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Tuesday, Nov 21, 2017
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'Dirty Dancing' lives up to pop culture legacy at Straz

Full disclosure: the original “Dirty Dancing” was not a cultural touchstone of my youth.

I'd somehow missed it for decades. A week ago, all I knew was it involved a baby who apparently didn't like being put in a corner and that Patrick Swayze was shirtless a lot. By the time the curtain went up on “Dirty Dancing: The Classic Story On Stage” at the Straz Center, I'd seen the movie all the way through one time — 40 minutes earlier.

Judging by the joyful squeals and singing along during Tuesday's opening show, I am the extreme minority. So let's get this out of the way now: If you're looking for a nostalgia-bomb filled with emotional shrapnel from your earlier years, go ahead and buy your ticket, you are good to go. If you want to relive a nearly word-for-word, scene-for-scene adaptation of a film you'll happily watch over and over, get a ticket, you will not be disappointed.

Every iconic moment and song is there, sang and danced beautifully. It's not spoiling anything to say that Johnny Castle teaches Baby Houseman to correct her “spaghetti arms” to “Hungry Eyes,” or that they practice lifts in the middle of a lake.

If you're hoping to find some new dimension to “Dirty Dancing,” however, it's probably not going to happen.

If you weren't already familiar with it, you were probably a little lost in the story on Tuesday. The dialogue was sometimes hard to hear and delivered as if it was unimportant or secondary. But, let's face it, it is. “Dirty Dancing” has not lived on as a pop culture phenomenon since the summer of 1987 because of its richly developed characters or riveting story. It's a film that clips along with a serviceable plot, punctuated by some of the most riveting dance scenes ever filmed and a bliss-inducing soundtrack.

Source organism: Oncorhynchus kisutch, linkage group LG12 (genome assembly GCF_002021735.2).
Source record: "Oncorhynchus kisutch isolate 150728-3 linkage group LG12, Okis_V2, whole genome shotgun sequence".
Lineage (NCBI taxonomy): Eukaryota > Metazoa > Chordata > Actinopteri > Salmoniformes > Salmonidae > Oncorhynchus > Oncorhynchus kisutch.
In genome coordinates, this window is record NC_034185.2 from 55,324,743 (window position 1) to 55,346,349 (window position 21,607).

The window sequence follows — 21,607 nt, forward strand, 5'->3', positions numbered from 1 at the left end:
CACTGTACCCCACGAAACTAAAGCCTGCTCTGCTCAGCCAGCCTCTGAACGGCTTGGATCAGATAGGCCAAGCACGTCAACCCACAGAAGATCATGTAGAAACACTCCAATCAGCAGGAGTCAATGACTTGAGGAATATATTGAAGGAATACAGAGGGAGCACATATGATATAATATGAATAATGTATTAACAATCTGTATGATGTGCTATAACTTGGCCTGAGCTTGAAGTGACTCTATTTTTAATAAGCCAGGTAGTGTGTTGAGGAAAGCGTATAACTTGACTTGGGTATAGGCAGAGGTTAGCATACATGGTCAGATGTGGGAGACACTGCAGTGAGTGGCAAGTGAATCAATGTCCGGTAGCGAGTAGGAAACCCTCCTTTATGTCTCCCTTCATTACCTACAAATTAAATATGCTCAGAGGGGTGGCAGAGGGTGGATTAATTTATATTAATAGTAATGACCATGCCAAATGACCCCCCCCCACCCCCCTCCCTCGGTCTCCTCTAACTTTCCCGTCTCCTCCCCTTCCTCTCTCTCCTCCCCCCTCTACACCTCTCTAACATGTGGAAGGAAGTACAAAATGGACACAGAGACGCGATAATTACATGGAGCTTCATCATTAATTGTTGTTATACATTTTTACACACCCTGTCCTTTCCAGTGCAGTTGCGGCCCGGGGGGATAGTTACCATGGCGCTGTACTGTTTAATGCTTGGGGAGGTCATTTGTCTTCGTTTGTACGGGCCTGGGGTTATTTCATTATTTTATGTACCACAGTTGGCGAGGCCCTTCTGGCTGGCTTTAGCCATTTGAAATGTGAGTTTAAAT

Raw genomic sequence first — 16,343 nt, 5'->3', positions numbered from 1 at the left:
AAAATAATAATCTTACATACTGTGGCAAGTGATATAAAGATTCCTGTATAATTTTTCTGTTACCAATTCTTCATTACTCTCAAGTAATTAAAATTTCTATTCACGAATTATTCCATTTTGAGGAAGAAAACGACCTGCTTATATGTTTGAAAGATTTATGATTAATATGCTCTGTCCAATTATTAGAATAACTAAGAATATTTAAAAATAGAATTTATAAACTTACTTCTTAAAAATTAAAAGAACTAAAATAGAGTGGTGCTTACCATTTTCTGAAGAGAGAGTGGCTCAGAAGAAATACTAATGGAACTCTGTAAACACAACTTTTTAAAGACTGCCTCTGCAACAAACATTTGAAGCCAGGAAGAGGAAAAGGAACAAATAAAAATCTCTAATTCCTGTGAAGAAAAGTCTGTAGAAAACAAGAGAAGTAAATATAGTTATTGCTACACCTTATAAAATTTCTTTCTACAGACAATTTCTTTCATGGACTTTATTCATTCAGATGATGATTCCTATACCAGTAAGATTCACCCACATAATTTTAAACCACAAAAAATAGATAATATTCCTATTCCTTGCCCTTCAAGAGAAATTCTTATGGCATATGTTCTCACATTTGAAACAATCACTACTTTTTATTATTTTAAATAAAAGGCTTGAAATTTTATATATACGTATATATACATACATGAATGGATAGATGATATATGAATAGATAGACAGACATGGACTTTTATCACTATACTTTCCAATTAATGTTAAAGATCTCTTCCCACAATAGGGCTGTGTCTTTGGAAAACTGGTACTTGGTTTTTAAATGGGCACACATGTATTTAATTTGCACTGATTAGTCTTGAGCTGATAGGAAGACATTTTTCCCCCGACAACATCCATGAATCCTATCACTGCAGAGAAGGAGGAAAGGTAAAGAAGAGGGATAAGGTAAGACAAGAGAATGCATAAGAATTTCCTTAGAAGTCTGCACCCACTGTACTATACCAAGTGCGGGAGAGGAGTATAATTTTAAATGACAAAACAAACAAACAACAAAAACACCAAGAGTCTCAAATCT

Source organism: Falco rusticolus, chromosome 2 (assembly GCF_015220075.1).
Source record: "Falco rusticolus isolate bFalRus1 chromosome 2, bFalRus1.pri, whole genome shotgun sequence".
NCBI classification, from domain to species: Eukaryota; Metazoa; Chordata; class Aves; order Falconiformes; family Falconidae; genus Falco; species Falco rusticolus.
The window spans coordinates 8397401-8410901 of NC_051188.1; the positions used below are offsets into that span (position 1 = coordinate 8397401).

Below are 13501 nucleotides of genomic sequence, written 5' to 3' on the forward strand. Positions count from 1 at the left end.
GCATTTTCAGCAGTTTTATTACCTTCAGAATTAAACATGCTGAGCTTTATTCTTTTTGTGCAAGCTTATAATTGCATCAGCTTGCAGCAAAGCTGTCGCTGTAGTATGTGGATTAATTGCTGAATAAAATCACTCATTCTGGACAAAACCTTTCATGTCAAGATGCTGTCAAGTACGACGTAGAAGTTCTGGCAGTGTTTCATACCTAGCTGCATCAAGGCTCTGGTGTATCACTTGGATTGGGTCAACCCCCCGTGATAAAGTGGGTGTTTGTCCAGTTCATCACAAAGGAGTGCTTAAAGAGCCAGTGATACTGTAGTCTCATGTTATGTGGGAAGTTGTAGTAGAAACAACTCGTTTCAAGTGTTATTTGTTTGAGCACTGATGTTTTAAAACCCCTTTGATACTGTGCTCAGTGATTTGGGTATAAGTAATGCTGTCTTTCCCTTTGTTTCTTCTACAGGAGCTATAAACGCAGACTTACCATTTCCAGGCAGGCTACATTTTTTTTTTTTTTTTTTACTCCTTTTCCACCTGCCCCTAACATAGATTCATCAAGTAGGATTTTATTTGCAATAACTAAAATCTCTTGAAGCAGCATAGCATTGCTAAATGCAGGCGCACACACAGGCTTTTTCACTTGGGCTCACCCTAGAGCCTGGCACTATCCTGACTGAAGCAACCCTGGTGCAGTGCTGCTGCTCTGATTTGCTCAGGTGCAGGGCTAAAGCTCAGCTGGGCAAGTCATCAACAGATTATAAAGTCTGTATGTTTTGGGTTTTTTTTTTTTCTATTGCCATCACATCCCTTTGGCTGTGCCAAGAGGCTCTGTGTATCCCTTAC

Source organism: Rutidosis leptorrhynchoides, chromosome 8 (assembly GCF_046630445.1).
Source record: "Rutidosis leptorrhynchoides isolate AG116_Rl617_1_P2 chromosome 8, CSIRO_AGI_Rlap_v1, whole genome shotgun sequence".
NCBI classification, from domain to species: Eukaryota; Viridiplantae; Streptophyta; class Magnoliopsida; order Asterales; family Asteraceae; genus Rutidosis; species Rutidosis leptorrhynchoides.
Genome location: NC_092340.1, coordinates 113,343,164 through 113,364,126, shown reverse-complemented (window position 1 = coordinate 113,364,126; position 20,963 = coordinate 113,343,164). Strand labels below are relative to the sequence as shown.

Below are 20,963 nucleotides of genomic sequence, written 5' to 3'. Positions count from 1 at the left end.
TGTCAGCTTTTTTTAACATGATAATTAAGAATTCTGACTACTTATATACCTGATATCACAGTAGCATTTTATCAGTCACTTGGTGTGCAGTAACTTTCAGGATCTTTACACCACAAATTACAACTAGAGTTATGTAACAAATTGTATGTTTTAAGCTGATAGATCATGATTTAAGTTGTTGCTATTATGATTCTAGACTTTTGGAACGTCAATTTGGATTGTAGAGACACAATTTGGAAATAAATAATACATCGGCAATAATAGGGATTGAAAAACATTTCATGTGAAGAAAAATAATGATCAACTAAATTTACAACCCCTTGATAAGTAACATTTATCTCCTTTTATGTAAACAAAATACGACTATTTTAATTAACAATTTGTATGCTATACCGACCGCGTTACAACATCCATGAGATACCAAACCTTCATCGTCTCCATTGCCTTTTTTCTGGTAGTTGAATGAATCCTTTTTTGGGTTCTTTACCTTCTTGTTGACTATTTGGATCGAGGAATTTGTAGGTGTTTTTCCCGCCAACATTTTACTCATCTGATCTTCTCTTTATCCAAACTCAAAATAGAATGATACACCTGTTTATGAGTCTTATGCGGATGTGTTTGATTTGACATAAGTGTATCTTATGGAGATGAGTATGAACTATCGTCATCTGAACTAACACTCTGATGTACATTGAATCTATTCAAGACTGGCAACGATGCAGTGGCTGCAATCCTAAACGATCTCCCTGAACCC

This production lives up to that legacy. It captures the thrilling sexiness and the joy of the film with music and movement. The characters communicate way more with their bodies than their mouths. Jillian Mueller perfectly matches the unsure and slightly goofy movements of Jennifer Grey's original “Baby” (not to mention the spot-on poodle hair), and it can't be easy to dance like someone who doesn't know how to dance when you have the moves Mueller does. The same goes for Samuel Pergande's Johnny Castle, he's perfected the cocksure strut of a guy whose coolness covers for a deeper insecurity — and he's got the moves, especially when he recreates Swayze's jump off the stage in the final number.

As for what is new for the stage, the tension between Baby and her father gets heightened, in a good way, thanks to a new scene and an excellent piece of acting from Mark Elliot Wilson, who brings an energy to Dr. Jake Houseman that wasn't there in the film. There's also a new but unnecessary B-story involving freedom rides and the Civil Rights movement that reminds you it's supposed to be 1963, but peters out without going anywhere.

When it comes to highlights, the final “Time Of My Life” number is definitely the big one, not only for the dancing, but an impressive vocal performance by Jennlee Shallow, who plays a member of the Kellerman's resort entertainment staff. Even better is her scene-stealing solo rendition of Lesley Gore's 1963 hit “You Don't Own Me” that comes midway through Act Two.

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